As you can see from the badge on our Internet Marketing Blog page, we use Twitter as a marketing and communications tool. We also use it for fun, or just to shoot the breeze. @GILL_Solutions has proven to be an extraordinarily successful effort, especially in the way it helped moderate the possible traffic effects of our total website redesign.
Our approach to Twitter has been from the perspective of a basic user. Instead of manically adding tons of people to try and hit key social hubs through brute force, we’ve gone with a growth pattern based on three pillars:
Courtesy: Did you add us? If you’re interested and fit our tastes, we’ll add you! We’re flexible, so even if your shtick isn’t what we look for we’ll still read. We just draw the line at stuff we really don’t want to be connected with. (We never deal with adult content, for example, so no matter how nice you are we’re not going to connect.) The key is that we’re there to interact, to respond instead of just blindly Tweet, and to expand our perspective by monitoring the massive tide of content streaming by.
On Topic Interest: Naturally, we want to read about the musings of other marketing and internet services pros. There are situations in which we can be utterly, ferociously competitive, but instead of standing alone, we want to use that as the basis for community building. A shared interest is a shared interest, after all. The spirit of sharing makes us all better competitors, helps us identify niches that let us stand apart from one another, and elevates the common standard of practice and that’s good for clients. Plus, Twitter is great for monitoring developments in manageable bites, instead of big infodumps.
Off Topic Interest: We’ve added plenty of people who didn’t add us and aren’t marketing related. This fits our basic user orientation. We want to understand Twitter’s casual use. Plus, it would be as interesting if we just looked at marketing and web design posts all day.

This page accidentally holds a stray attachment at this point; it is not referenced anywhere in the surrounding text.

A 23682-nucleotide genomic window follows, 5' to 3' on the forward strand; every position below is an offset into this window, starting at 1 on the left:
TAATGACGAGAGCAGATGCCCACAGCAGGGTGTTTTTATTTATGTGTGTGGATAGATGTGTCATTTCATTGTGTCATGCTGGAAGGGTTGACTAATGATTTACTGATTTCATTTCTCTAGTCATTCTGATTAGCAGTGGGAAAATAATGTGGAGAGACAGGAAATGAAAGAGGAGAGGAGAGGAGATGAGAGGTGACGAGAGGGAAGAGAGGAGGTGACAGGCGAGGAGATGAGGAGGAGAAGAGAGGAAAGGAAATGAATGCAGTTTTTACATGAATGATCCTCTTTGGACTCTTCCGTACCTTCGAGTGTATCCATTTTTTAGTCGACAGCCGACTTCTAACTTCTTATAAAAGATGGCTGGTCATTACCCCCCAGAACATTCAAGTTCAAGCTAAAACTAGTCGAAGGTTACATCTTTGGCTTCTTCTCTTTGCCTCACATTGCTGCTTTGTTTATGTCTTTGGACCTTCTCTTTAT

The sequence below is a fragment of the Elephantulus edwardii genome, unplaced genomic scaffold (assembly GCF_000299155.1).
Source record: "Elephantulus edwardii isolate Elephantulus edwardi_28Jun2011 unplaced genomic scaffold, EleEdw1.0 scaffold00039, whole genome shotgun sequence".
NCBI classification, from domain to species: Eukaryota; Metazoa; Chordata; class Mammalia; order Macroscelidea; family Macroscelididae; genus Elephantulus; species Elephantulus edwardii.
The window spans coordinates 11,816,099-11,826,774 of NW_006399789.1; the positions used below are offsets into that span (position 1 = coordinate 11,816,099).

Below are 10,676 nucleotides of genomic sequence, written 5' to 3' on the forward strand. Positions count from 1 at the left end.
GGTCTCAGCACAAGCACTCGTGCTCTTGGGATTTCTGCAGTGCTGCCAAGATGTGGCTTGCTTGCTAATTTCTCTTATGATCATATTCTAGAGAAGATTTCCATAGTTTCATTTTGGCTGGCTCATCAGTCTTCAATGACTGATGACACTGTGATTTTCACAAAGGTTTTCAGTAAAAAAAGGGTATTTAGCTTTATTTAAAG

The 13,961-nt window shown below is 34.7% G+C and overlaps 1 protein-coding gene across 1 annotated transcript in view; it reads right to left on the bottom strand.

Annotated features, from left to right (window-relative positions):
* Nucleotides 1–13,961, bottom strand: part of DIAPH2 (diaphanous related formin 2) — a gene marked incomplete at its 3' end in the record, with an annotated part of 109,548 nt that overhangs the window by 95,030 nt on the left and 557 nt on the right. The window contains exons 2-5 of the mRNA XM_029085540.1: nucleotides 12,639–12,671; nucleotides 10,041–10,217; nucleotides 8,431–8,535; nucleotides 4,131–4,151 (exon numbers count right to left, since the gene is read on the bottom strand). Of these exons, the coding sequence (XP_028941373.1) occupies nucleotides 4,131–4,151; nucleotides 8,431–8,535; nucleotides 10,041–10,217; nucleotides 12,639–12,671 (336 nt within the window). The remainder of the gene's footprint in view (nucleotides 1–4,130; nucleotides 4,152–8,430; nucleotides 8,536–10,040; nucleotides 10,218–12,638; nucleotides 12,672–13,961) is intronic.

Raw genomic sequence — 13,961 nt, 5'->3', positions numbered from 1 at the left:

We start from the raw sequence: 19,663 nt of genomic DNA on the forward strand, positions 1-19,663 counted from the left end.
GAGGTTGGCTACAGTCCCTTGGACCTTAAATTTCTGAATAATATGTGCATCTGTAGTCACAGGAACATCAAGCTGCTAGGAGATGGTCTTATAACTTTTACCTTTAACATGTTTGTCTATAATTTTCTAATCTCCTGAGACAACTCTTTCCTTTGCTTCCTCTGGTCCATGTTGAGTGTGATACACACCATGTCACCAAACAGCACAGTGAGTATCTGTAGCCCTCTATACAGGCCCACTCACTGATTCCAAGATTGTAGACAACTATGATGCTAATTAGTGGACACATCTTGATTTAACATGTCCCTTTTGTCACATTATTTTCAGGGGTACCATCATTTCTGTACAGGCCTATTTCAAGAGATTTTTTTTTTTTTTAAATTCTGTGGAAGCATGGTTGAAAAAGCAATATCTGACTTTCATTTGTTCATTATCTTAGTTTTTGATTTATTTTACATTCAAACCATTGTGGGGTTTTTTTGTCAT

About the Royal We: We have to admit, we’re committing one of the great social media sins by referring to ourselves in the plural, but there’s a good reason for that. The individual, conversation-oriented nature of Twitter is all well and good, but at GILL Solution we’re also a team. Most social media strategists tell you to put your face and individual voice front and center to humanize an otherwise cold, collective corporate persona. For us, though social media is inherently like that already. Individual contribution is the default. We want you to know that even though one guy’s threading together our activity into 140 character bursts, the rest of the team always stands behind them.
Next time, we’ll move from adding people to content. See you then!
Why did we follow you? http://tinyurl.com/cv6klf
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The availability of Twitter and other social networking websites, as well as the popularity of text messaging, have made short-form communication an usual reality. But to express declaratively in short messages containing 140-character max requires good writing skill.